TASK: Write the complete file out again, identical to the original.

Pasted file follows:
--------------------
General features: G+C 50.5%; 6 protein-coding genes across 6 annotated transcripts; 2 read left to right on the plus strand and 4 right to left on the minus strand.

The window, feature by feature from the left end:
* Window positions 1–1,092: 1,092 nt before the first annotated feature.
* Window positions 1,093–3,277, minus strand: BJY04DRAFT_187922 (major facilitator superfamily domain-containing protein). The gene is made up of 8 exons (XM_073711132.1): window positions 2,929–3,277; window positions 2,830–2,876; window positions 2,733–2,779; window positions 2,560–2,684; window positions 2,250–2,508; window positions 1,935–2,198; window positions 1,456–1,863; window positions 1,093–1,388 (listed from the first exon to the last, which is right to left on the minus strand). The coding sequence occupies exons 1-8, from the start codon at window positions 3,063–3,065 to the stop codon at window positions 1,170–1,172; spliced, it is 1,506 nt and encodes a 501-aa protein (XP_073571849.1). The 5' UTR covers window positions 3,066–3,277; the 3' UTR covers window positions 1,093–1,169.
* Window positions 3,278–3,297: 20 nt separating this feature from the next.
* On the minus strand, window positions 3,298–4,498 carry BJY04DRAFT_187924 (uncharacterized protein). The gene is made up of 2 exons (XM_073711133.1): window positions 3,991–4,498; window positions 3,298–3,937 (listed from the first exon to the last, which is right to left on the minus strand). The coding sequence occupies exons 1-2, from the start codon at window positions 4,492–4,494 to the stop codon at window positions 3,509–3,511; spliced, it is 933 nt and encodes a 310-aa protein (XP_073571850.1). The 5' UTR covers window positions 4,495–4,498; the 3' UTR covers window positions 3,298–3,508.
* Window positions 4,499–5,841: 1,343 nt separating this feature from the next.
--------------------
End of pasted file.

General features: G+C 50.5%; 6 protein-coding genes across 6 annotated transcripts; 2 read left to right on the plus strand and 4 right to left on the minus strand.

The window, feature by feature from the left end:
* Window positions 1–1,092: 1,092 nt before the first annotated feature.
* Window positions 1,093–3,277, minus strand: BJY04DRAFT_187922 (major facilitator superfamily domain-containing protein). The gene is made up of 8 exons (XM_073711132.1): window positions 2,929–3,277; window positions 2,830–2,876; window positions 2,733–2,779; window positions 2,560–2,684; window positions 2,250–2,508; window positions 1,935–2,198; window positions 1,456–1,863; window positions 1,093–1,388 (listed from the first exon to the last, which is right to left on the minus strand). The coding sequence occupies exons 1-8, from the start codon at window positions 3,063–3,065 to the stop codon at window positions 1,170–1,172; spliced, it is 1,506 nt and encodes a 501-aa protein (XP_073571849.1). The 5' UTR covers window positions 3,066–3,277; the 3' UTR covers window positions 1,093–1,169.
* Window positions 3,278–3,297: 20 nt separating this feature from the next.
* On the minus strand, window positions 3,298–4,498 carry BJY04DRAFT_187924 (uncharacterized protein). The gene is made up of 2 exons (XM_073711133.1): window positions 3,991–4,498; window positions 3,298–3,937 (listed from the first exon to the last, which is right to left on the minus strand). The coding sequence occupies exons 1-2, from the start codon at window positions 4,492–4,494 to the stop codon at window positions 3,509–3,511; spliced, it is 933 nt and encodes a 310-aa protein (XP_073571850.1). The 5' UTR covers window positions 4,495–4,498; the 3' UTR covers window positions 3,298–3,508.
* Window positions 4,499–5,841: 1,343 nt separating this feature from the next.